The Malta Independent 14 April 2024, Sunday
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German, Austrian lawyers insist that new gaming bill will disregard courts’ independence

Andrew Izzo Clarke Wednesday, 17 May 2023, 12:16 Last update: about 12 months ago

A Bill tabled in Parliament to amend Malta’s Gaming Act is “attempting to circumvent court orders in a blatant disregard for the independence of the judiciary” lawyers from Germany and Austria are claiming.

An Austrian law firm and a German lawyer have said that the government is “attempting to stop Maltese-licensed gaming companies from paying back the millions they have illegally appropriated from players” located in Germany and Austria.

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The government meanwhile is insisting that all it is doing is giving gaming operators assurances against “unfounded” challenges in court.

The lawyers have already written to the European Commission over the proposed Bill, and accused Malta of undermining the rule of law through it.

The lawyers said in a letter some days ago that their clients are being awarded final and definitive judgements from the Austrian and German courts against Maltese gaming companies, whereby those companies are being ordered to pay all the money they deposit and lose on Maltese sites back to the clients.

This is because “they are offering these games illegally and making an unjustified enrichment over our clients,” the letter reads.

The Bill in question – Bill 55 – which went through its first reading in Parliament on 24 April, was described by the lawyers as “attempt by the Government of the Republic of Malta to blatantly undermine European Rule of Law by blocking the fundamental rights of EU Citizens and Residents.”

The letter accuses the government of wanting to introduce provisions in Maltese law which would prevent Maltese courts from enforcing sentences handed down against Maltese gaming companies in foreign jurisdictions.

Government Response

When alerted to these claims, the Ministry for the Economy, European Funds, and Lands told The Malta Independent that “the Government of Malta has long been committed to protect the status of the Malta Gaming sector and the Maltese licence.”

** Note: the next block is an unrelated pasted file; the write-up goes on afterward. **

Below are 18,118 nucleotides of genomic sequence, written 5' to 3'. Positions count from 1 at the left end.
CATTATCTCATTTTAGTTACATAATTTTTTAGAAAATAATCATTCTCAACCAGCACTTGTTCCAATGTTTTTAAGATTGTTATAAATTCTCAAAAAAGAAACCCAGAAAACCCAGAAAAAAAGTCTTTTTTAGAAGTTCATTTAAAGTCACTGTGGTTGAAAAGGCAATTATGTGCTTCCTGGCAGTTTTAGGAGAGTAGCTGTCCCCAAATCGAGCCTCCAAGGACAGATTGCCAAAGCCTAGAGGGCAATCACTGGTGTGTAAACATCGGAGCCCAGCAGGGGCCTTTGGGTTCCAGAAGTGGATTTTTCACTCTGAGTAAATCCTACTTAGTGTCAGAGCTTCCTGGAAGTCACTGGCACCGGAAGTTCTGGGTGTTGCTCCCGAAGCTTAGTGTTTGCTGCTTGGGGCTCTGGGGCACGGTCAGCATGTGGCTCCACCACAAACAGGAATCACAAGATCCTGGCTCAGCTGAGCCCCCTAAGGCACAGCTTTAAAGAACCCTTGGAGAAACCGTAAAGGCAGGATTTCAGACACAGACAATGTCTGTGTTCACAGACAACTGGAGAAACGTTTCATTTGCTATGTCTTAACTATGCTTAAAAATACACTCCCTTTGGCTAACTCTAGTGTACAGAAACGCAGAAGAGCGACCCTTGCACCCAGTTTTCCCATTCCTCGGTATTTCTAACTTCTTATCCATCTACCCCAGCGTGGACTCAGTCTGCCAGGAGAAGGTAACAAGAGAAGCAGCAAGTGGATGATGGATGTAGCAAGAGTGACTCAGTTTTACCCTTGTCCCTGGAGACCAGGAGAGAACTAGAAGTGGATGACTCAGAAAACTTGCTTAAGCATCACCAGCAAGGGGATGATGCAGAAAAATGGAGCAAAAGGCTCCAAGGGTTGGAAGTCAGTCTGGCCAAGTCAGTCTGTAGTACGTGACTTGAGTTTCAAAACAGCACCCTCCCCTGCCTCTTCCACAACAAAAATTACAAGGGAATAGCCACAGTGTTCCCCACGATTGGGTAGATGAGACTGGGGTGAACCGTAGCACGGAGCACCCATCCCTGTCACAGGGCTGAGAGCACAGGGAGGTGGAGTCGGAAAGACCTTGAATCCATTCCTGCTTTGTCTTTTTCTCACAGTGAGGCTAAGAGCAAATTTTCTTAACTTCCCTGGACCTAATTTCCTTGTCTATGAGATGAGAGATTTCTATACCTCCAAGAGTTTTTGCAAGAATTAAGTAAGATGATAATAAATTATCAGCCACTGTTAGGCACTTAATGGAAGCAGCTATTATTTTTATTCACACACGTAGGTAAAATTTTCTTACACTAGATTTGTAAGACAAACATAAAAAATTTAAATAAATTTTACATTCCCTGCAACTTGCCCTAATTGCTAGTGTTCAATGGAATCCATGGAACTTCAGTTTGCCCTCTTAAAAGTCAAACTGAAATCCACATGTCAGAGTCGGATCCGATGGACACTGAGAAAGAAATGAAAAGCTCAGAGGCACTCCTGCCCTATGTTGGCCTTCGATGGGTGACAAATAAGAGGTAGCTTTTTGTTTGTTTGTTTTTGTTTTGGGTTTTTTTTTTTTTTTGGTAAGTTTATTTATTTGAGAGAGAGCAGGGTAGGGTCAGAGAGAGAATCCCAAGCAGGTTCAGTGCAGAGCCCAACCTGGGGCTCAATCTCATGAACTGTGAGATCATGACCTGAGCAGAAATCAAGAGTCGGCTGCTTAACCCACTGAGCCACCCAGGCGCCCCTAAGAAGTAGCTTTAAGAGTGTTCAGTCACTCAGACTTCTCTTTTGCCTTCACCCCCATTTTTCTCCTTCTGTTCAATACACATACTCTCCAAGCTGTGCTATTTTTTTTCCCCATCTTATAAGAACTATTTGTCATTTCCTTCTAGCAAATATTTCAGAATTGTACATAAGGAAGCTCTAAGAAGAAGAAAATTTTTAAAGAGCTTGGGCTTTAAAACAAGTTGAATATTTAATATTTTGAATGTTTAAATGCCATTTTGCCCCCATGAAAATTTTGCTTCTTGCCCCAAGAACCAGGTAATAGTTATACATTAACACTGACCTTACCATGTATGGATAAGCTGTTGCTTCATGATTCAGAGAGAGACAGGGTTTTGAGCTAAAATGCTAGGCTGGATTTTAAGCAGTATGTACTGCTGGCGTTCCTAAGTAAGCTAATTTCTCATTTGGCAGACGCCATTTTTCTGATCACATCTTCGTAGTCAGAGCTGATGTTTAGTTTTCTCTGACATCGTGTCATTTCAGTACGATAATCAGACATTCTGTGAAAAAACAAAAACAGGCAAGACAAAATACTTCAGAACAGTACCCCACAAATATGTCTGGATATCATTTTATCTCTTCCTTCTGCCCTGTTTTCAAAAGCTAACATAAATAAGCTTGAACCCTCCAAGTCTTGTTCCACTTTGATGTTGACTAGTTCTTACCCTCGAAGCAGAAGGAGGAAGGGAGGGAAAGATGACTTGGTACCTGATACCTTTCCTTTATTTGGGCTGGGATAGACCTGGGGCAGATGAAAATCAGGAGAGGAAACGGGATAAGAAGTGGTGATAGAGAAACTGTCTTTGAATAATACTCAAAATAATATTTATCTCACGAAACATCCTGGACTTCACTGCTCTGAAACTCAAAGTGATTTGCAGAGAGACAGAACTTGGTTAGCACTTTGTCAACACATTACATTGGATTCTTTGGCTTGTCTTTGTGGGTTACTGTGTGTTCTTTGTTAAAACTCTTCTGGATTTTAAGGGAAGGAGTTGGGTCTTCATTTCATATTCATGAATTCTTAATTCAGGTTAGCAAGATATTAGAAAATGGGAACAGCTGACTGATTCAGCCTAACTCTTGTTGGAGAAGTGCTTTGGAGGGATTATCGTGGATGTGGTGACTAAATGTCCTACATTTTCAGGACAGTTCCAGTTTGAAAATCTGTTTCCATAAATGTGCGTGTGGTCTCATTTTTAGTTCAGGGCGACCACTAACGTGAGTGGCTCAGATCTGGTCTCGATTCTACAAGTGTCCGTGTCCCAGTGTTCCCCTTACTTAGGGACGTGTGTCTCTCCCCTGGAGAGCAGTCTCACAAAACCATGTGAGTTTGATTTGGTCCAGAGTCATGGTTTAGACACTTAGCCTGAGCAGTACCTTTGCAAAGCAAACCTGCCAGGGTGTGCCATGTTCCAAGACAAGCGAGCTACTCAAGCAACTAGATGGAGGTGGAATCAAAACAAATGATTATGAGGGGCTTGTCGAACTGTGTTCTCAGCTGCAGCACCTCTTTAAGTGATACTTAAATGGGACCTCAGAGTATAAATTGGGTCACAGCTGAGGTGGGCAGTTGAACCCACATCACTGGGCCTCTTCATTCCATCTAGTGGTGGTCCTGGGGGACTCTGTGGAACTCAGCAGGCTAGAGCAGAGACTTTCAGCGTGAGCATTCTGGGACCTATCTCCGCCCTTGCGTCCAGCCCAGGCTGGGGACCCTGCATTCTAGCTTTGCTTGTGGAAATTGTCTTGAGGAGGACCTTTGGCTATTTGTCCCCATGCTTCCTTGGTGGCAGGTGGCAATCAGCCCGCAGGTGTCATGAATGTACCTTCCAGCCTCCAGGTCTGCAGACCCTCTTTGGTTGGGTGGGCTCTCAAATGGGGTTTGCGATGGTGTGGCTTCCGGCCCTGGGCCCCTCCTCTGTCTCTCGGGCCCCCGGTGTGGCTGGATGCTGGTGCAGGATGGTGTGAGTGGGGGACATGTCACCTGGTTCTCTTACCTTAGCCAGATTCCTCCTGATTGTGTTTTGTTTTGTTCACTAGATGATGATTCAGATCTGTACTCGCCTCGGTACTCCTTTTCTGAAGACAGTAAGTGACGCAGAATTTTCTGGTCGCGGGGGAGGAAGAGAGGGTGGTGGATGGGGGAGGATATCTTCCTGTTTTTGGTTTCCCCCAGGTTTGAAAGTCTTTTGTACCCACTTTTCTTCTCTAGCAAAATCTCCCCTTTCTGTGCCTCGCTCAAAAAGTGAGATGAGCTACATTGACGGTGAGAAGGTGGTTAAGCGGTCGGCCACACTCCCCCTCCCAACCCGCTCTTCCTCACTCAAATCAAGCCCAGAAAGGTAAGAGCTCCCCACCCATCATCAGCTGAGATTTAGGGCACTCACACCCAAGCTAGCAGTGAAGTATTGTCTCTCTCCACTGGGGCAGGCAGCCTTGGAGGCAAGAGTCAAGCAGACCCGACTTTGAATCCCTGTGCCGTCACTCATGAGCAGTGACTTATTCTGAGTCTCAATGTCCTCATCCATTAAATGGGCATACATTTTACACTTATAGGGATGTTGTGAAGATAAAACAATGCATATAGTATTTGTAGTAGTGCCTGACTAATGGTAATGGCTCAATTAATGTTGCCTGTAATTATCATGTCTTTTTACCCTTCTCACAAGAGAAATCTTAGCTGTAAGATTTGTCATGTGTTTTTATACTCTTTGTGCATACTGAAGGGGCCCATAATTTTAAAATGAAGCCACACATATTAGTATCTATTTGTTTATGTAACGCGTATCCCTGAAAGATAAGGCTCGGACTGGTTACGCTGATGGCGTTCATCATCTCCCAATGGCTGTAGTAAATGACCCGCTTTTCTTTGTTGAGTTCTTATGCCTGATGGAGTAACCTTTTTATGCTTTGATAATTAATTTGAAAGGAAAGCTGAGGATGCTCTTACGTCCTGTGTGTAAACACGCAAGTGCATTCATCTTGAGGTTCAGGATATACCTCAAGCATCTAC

“The regulatory standards in Malta in this regard are second to none and respect the fundamental freedoms afforded to every individual and establishments in the European Union; including the freedom of establishment and the freedom to provide services.”

“In the absence of harmonisation of regulation of this service, the Government has given regulated operators the necessary assurance against unfounded challenges, as a matter of public order for the country. The Bill is solely intended to enshrine this approach in law,” it concluded.

Lawyers’ Response

With reference to the government’s response, the lawyers told The Malta Independent that the lack of harmonisation at EU level relates solely and exclusively to the manner in which the gaming licences are issued by each and every EU Member State.

“Each EU Member State has, as a result of this lack of harmonization, the right to legislate and impose the restrictions that it deems fit in the issuance of licenses and the offering of the same games of chance to its residents and citizens,” the statement read. 

“Whereas in Malta the provision of Online Gaming Services is completely liberal and there are absolutely no restrictions, in other EU Member States this is not the same.”

The lack of harmonization in the Online Gaming industry has absolutely nothing to do with the Recognition and Enforcement of Judgements within EU member states in terms of Brussels I Recast Regulation, the basic principle of which is to facilitate the recognition and enforcement of judgements between member states of the EU in relation to civil and commercial matters.

Malta, like all EU Member States, is bound by this Regulation which is supreme to the ordinary laws of the Country in Malta and in all EU Member States. Malta has no right to derogation in this respect, the lawyers argued.

“This simply in an attempt to stop Maltese-licensed gaming companies that are violating the laws of Austria and Germany and several other EU Member States, from paying back the millions they have illegally appropriated from the players insofar as they have offered their games of chance without having a license, and which the same gaming companies have been ordered to pay back to the players by the Independent and Supreme Courts of Austria, Germany and several other EU member states.”

The lawyers stated that the courts are able, in certain limited circumstances, to choose not to apply foreign judgments if this is deemed to be a matter of public policy, although the criterion of ‘public policy’ is to be interpreted very narrowly. In this regard, the Maltese government is interfering with the independence of the judiciary as it is the courts that have always determined what amounts to public policy for the purposes of deciding whether to allow the otherwise automatic recognition and enforcement of foreign judgements in Malta.

“With the proposed legislation the Ministry of Economy is literally attempting to circumvent court orders in a blatant disregard for the independence of the judiciary,” the statement read.

The lawyers concluded by calling on the European Commission to stop Malta from implementing the law and sanctioning it if it continues to be defiant as it has been in several other matters, and decides to forge ahead with this illegal legislation, like it did and continues to do with the sale of Maltese passports in violation of EU Law.”

The letter was signed by Austrian lawyer Karim Weber and German lawyer Benedikt Quarch.  Weber works for Austrian law firm G&L Legal, while Quarch himself was named as one of the Forbes 30 Under 30 in 2020.

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